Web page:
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President Obama limited without Congress on immigration reform, says Price

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Corey Broman-Fulks

With immigration reforms seemingly dead in Congress and the recent influx of children over the border, President Obama says he is going to bypass Congress and make reforms through executive order. Emory University law professor Polly Price, an expert in immigration law, says there isn’t a lot he can do.

“President Obama is fairly limited in terms of executive orders that would make a substantial difference, primarily because the pathway to legal immigration is strictly limited by statute,” she says.

The president can defer deportations under Deferred Actions for Childhood Arrivals (DACA), which was designed for undocumented young people who came to the U.S. as children and are pursuing education or military service. Price says President Obama can expand DACA to include the recent influx of children. He can also admit the children as refugees, a designation that is a unilateral power of the presidency. However, this won’t fix the country’s real immigration issues.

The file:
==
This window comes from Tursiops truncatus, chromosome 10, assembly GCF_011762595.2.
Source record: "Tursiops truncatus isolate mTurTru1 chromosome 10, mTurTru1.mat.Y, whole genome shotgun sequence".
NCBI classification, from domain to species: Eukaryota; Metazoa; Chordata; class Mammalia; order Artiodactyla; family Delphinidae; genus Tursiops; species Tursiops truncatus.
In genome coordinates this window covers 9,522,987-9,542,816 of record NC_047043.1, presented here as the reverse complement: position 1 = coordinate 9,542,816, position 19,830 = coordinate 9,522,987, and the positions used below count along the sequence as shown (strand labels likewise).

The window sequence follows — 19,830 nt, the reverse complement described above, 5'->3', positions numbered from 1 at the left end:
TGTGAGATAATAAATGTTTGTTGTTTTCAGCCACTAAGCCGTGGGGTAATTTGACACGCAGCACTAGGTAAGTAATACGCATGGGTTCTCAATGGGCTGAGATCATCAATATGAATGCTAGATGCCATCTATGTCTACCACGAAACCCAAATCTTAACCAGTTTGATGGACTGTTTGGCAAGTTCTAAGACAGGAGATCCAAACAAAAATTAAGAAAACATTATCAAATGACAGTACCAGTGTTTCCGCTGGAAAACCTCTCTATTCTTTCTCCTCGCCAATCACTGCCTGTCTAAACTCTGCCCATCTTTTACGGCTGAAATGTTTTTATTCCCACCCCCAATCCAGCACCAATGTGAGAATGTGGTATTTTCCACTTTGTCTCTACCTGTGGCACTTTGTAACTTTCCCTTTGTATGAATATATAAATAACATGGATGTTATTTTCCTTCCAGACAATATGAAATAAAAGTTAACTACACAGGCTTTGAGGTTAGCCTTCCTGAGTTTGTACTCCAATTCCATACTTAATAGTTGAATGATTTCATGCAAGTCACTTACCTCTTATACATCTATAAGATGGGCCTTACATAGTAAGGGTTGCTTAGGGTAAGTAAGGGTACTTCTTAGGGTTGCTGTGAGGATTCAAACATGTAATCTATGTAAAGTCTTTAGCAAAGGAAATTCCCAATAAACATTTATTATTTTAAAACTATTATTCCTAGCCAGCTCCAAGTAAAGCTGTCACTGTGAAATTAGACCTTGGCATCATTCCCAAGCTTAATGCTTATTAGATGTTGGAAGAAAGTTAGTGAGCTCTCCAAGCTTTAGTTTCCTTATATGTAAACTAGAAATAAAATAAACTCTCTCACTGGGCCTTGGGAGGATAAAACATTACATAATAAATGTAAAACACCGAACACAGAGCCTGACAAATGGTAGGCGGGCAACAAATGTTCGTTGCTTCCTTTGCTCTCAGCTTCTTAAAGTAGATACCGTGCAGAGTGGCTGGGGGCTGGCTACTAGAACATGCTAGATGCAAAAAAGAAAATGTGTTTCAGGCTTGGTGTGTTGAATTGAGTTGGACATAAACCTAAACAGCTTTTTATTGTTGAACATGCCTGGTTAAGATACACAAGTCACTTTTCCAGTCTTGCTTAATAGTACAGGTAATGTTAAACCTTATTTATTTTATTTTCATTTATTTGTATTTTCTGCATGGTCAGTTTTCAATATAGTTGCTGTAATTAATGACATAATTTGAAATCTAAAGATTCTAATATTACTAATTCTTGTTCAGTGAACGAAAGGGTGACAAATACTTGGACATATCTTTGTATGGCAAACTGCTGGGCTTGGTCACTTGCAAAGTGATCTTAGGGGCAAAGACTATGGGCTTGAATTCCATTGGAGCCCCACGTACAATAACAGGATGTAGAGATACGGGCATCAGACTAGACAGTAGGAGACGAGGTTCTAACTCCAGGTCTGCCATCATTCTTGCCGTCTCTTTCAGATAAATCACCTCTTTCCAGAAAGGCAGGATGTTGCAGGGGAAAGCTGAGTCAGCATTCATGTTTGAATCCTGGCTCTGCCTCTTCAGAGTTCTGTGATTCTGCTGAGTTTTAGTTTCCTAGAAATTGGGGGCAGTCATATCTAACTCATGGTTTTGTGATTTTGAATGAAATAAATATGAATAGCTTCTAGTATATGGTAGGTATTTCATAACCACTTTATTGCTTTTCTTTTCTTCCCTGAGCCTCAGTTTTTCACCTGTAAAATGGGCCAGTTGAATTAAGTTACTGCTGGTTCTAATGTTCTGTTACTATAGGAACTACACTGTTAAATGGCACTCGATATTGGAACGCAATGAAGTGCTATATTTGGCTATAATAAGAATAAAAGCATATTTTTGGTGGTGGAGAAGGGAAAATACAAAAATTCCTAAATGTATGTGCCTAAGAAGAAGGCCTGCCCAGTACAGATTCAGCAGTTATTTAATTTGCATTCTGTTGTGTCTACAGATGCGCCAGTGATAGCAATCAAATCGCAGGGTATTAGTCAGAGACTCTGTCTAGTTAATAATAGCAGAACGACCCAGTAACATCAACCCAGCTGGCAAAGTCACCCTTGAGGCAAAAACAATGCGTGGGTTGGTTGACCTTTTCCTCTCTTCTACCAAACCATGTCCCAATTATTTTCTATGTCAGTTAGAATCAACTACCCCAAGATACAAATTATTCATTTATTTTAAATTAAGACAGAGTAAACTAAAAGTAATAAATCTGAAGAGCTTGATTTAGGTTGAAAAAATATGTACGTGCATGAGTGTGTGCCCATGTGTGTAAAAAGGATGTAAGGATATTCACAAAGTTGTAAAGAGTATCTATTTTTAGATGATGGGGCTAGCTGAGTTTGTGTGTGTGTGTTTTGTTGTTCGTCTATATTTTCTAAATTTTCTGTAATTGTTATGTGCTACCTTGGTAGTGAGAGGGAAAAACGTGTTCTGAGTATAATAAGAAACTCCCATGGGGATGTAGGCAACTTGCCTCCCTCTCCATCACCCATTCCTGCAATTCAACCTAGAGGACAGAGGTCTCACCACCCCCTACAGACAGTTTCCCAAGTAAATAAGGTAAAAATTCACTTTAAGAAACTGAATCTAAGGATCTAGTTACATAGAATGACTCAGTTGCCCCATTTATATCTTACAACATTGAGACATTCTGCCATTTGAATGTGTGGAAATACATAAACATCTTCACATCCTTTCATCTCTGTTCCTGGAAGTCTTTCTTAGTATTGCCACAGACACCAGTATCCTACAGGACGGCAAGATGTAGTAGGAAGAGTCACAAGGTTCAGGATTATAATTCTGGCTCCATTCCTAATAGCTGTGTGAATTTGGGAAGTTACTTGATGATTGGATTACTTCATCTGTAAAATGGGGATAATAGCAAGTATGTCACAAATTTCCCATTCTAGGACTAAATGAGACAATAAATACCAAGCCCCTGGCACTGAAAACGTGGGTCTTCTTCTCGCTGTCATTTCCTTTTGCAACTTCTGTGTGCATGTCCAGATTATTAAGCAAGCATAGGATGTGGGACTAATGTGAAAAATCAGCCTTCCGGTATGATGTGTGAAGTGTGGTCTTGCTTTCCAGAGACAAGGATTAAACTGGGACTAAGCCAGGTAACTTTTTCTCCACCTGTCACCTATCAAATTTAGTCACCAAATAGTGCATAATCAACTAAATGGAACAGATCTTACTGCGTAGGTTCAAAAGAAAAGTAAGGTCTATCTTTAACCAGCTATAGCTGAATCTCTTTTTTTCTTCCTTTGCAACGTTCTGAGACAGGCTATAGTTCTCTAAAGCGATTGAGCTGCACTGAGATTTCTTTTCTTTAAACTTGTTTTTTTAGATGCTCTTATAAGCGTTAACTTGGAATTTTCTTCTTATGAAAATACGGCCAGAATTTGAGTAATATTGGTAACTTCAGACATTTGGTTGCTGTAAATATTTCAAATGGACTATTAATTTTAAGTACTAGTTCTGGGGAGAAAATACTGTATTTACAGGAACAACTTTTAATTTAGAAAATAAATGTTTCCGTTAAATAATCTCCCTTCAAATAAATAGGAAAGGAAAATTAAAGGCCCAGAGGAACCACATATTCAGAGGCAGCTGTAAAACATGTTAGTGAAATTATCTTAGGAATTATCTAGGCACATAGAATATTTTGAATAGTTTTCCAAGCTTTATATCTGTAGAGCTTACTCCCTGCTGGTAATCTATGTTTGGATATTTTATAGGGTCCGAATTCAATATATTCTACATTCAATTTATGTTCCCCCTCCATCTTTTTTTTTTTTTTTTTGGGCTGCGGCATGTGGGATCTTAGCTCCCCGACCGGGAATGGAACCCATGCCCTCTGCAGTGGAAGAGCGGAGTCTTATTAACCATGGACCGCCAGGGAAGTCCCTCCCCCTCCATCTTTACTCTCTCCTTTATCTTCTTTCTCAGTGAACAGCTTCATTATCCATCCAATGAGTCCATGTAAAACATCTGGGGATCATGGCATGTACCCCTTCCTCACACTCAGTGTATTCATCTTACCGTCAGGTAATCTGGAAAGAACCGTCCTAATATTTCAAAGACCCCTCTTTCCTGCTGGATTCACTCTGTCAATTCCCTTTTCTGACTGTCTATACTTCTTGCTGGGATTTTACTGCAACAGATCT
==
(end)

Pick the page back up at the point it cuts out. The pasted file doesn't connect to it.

"The problem is driven by many years that Congress has failed to enact immigration reform,” Price explains. “All sides have agreed that the current system is broken. The complexity of the legal visa process makes it difficult to immigrate legally even for those entitled to do so, and a wait of many years to reunify families.”

Immigration, citizenship and American legal history

Polly Price
Professor of Law

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